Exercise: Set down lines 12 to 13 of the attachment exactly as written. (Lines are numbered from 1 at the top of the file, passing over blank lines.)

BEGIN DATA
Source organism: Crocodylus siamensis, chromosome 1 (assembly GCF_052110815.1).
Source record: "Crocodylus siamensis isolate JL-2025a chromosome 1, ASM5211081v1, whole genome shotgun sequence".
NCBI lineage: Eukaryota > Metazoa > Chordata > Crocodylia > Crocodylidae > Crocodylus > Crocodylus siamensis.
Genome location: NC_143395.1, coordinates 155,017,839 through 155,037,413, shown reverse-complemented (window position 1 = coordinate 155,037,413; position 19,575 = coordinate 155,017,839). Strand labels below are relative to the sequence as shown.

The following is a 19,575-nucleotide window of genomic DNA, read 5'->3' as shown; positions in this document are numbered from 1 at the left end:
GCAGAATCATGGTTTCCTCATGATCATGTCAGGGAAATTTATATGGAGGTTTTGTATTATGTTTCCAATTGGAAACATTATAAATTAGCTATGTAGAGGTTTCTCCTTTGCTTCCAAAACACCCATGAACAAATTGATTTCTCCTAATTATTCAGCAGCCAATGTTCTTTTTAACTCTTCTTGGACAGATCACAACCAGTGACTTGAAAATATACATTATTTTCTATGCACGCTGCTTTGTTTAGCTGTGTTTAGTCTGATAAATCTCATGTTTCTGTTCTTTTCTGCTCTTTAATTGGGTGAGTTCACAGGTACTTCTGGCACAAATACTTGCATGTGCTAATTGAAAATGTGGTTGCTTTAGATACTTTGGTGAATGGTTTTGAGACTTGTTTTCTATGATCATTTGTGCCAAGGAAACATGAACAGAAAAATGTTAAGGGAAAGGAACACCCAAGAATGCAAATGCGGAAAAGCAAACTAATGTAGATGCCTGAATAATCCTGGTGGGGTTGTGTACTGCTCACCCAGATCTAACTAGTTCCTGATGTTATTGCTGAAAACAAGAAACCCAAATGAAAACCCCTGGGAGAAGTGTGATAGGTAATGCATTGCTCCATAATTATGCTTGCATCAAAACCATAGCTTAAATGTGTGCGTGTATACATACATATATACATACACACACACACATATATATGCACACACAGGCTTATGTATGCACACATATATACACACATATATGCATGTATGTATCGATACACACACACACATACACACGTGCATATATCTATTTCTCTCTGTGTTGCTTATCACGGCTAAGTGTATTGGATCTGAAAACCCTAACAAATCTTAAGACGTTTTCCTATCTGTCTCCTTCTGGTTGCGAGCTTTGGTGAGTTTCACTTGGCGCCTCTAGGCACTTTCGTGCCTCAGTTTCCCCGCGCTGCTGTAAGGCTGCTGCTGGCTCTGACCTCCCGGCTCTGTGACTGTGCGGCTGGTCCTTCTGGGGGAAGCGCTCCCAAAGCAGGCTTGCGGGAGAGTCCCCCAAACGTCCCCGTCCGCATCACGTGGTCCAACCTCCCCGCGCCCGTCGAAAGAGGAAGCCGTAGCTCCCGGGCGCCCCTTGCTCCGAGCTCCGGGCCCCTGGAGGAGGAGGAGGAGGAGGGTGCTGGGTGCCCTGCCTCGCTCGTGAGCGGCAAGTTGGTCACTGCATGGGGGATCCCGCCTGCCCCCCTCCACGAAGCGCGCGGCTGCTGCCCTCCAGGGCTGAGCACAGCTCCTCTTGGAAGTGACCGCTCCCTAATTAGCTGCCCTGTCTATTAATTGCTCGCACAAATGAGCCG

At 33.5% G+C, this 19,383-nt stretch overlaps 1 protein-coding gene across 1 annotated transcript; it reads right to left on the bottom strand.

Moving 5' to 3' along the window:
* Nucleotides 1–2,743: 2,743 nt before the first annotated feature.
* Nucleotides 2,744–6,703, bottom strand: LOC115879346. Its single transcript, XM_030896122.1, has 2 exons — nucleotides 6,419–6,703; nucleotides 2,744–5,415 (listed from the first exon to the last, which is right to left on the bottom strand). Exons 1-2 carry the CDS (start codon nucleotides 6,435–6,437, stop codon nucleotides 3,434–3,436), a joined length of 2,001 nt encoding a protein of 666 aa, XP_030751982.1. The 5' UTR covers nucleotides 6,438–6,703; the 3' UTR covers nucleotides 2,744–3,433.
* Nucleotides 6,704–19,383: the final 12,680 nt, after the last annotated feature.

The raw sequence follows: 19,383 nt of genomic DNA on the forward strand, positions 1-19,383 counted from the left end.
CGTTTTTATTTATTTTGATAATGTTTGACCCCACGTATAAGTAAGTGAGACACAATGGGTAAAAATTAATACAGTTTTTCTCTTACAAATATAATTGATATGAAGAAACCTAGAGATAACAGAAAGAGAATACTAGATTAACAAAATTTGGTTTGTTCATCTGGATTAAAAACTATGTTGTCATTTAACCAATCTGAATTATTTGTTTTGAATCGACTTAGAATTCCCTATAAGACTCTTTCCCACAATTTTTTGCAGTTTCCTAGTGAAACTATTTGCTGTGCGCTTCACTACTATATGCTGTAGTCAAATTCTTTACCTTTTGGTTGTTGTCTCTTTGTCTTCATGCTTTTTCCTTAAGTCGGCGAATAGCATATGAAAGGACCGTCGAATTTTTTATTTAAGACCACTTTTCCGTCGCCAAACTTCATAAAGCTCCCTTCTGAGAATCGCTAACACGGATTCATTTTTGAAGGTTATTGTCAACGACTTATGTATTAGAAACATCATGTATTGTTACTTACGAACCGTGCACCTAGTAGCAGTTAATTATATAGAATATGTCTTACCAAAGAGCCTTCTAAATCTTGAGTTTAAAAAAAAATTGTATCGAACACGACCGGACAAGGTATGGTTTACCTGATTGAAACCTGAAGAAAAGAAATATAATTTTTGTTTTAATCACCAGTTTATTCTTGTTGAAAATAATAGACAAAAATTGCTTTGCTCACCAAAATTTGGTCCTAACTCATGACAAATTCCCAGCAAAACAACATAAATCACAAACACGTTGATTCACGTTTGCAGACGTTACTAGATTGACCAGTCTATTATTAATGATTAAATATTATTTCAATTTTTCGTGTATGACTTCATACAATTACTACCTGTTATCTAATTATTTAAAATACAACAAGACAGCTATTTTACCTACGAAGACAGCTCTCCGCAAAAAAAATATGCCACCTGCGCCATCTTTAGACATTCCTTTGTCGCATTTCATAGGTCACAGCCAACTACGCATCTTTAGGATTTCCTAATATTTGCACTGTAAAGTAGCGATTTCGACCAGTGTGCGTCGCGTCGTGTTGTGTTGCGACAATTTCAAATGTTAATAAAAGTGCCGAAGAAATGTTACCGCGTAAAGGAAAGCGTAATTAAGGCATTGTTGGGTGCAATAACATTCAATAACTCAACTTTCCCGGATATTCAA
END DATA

The raw sequence follows: 19,383 nt of genomic DNA on the forward strand, positions 1-19,383 counted from the left end.
CGTTTTTATTTATTTTGATAATGTTTGACCCCACGTATAAGTAAGTGAGACACAATGGGTAAAAATTAATACAGTTTTTCTCTTACAAATATAATTGATATGAAGAAACCTAGAGATAACAGAAAGAGAATACTAGATTAACAAAATTTGGTTTGTTCATCTGGATTAAAAACTATGTTGTCATTTAACCAATCTGAATTATTTGTTTTGAATCGACTTAGAATTCCCTATAAGACTCTTTCCCACAATTTTTTGCAGTTTCCTAGTGAAACTATTTGCTGTGCGCTTCACTACTATATGCTGTAGTCAAATTCTTTACCTTTTGGTTGTTGTCTCTTTGTCTTCATGCTTTTTCCTTAAGTCGGCGAATAGCATATGAAAGGACCGTCGAATTTTTTATTTAAGACCACTTTTCCGTCGCCAAACTTCATAAAGCTCCCTTCTGAGAATCGCTAACACGGATTCATTTTTGAAGGTTATTGTCAACGACTTATGTATTAGAAACATCATGTATTGTTACTTACGAACCGTGCACCTAGTAGCAGTTAATTATATAGAATATGTCTTACCAAAGAGCCTTCTAAATCTTGAGTTTAAAAAAAAATTGTATCGAACACGACCGGACAAGGTATGGTTTACCTGATTGAAACCTGAAGAAAAGAAATATAATTTTTGTTTTAATCACCAGTTTATTCTTGTTGAAAATAATAGACAAAAATTGCTTTGCTCACCAAAATTTGGTCCTAACTCATGACAAATTCCCAGCAAAACAACATAAATCACAAACACGTTGATTCACGTTTGCAGACGTTACTAGATTGACCAGTCTATTATTAATGATTAAATATTATTTCAATTTTTCGTGTATGACTTCATACAATTACTACCTGTTATCTAATTATTTAAAATACAACAAGACAGCTATTTTACCTACGAAGACAGCTCTCCGCAAAAAAAATATGCCACCTGCGCCATCTTTAGACATTCCTTTGTCGCATTTCATAGGTCACAGCCAACTACGCATCTTTAGGATTTCCTAATATTTGCACTGTAAAGTAGCGATTTCGACCAGTGTGCGTCGCGTCGTGTTGTGTTGCGACAATTTCAAATGTTAATAAAAGTGCCGAAGAAATGTTACCGCGTAAAGGAAAGCGTAATTAAGGCATTGTTGGGTGCAATAACATTCAATAACTCAACTTTCCCGGATATTCAA